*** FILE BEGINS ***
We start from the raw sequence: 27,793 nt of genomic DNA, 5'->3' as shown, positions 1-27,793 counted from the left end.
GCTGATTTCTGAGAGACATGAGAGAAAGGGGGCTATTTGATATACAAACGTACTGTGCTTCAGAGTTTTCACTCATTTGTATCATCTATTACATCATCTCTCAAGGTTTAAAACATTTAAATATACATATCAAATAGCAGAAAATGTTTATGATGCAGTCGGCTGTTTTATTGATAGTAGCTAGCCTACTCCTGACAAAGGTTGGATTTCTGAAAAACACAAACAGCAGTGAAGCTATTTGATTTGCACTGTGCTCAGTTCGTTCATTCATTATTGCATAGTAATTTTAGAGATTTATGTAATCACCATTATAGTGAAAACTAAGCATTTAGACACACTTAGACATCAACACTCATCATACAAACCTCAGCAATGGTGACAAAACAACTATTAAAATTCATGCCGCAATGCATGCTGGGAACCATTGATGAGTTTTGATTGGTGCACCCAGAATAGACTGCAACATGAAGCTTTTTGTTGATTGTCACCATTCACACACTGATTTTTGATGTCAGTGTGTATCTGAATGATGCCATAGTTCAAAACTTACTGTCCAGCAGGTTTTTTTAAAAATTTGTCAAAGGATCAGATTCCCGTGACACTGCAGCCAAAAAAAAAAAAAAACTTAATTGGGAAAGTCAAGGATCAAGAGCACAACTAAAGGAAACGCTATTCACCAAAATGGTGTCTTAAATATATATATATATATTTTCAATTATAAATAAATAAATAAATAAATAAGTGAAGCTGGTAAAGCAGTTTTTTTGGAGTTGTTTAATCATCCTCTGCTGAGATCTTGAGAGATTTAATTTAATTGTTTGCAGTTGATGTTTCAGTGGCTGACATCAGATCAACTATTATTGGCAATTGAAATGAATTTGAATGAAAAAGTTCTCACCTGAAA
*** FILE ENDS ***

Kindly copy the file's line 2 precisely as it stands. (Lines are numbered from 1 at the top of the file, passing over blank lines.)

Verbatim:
GCTGATTTCTGAGAGACATGAGAGAAAGGGGGCTATTTGATATACAAACGTACTGTGCTTCAGAGTTTTCACTCATTTGTATCATCTATTACATCATCTCTCAAGGTTTAAAACATTTAAATATACATATCAAATAGCAGAAAATGTTTATGATGCAGTCGGCTGTTTTATTGATAGTAGCTAGCCTACTCCTGACAAAGGTTGGATTTCTGAAAAACACAAACAGCAGTGAAGCTATTTGATTTGCACTGTGCTCAGTTCGTTCATTCATTATTGCATAGTAATTTTAGAGATTTATGTAATCACCATTATAGTGAAAACTAAGCATTTAGACACACTTAGACATCAACACTCATCATACAAACCTCAGCAATGGTGACAAAACAACTATTAAAATTCATGCCGCAATGCATGCTGGGAACCATTGATGAGTTTTGATTGGTGCACCCAGAATAGACTGCAACATGAAGCTTTTTGTTGATTGTCACCATTCACACACTGATTTTTGATGTCAGTGTGTATCTGAATGATGCCATAGTTCAAAACTTACTGTCCAGCAGGTTTTTTTAAAAATTTGTCAAAGGATCAGATTCCCGTGACACTGCAGCCAAAAAAAAAAAAAAACTTAATTGGGAAAGTCAAGGATCAAGAGCACAACTAAAGGAAACGCTATTCACCAAAATGGTGTCTTAAATATATATATATATATTTTCAATTATAAATAAATAAATAAATAAATAAGTGAAGCTGGTAAAGCAGTTTTTTTGGAGTTGTTTAATCATCCTCTGCTGAGATCTTGAGAGATTTAATTTAATTGTTTGCAGTTGATGTTTCAGTGGCTGACATCAGATCAACTATTATTGGCAATTGAAATGAATTTGAATGAAAAAGTTCTCACCTGAAA